The Democratic Republic of the Congo has had its fair share of issues with human stampedes in 2014. In April, the city of Kitwit hosted a music festival honoring the late singer King Kester Emeneya. During the concert, two generators supplying power to the city failed. This resulted in a venue blackout which triggered a panic and a rush to the exits.
The fatality toll was originally listed at roughly a dozen but eventually increased to at least 40. The provincial government released a statement blaming the stampede on “a rush of enthusiasm due to the audience.”
Although the tragedy was linked to the failure of power generators, I wouldn’t term it an artificially generated stampede. It’s merely a verbal coincidence. However, take note of the trigger. Observers are often too quick to label the cause of a stampede under the general heading of “panic.”
On May 12, 2014 the city of Kanshasa hosted a rival soccer match between TP Mazembe and AS Vita at the Tata Raphael Stadium. Late in the game, down by a score of 1-0, the home fans became agitated and began throwing “missiles” onto the pitch. Some claim that police officers on the field were being harassed and pelted with stones. Security responded by launching tear gas into the stands. Plumes of smoke temporarily blinded people and caused them to scatter in various directions. The end result… 14 pronounced dead due to the crush.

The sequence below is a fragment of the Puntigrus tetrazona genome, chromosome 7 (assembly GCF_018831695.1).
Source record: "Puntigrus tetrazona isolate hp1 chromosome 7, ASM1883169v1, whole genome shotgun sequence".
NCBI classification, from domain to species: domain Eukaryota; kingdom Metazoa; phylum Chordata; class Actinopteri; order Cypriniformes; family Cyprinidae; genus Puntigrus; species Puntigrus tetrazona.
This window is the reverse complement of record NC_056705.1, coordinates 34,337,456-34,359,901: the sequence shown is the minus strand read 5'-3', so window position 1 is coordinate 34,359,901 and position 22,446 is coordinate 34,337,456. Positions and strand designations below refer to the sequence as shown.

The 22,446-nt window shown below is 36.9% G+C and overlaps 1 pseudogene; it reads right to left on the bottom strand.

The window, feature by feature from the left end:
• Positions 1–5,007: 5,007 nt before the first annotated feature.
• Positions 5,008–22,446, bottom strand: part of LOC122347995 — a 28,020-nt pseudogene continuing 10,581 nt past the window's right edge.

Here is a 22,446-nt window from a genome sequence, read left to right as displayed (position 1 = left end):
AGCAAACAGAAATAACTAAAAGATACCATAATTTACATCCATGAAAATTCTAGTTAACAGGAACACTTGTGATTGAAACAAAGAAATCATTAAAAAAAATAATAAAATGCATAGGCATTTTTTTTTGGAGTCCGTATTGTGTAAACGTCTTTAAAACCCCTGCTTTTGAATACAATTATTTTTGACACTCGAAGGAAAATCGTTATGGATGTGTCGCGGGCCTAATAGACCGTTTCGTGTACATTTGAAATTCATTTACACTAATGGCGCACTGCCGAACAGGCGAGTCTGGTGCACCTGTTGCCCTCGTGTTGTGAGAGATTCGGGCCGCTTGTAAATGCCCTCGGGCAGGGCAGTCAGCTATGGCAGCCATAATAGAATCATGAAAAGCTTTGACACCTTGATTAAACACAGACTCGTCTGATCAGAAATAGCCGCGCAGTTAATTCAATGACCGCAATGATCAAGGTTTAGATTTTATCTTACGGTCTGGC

Again, take note of the trigger. On this occasion, it was disruptive fan behavior that escalated out of control. Different reasons yielding the same result.
It’s tempting to conclude that the citizens of Congo are somehow more susceptible to stampedes. Observers are more prone to stereotyping residents of central Africa as violent or lawless or less civilized. These assumptions are dangerous and incredibly misguided. Human stampedes are a WORLDWIDE phenomenon.
Stampedes are caused by a wide variety triggers. Claiming that a stampede was caused by panic is similar to a coroner stating that an individual’s death was the result of his dying. Once a stampede starts, it will run its course. There are no cases on record where a real-world stampede has been successfully diffused. It’s a stampede. It would preclude the very definition. The solutions lie in awareness and prevention, not mitigation and denial. At some point in the future, a “cellularly induced” or artificially generated stampede is inevitable. Wouldn’t it be a wise course of action to anticipate and plan accordingly? Maybe just start telling people that emergency venue evacuation orders don’t come from cell phones?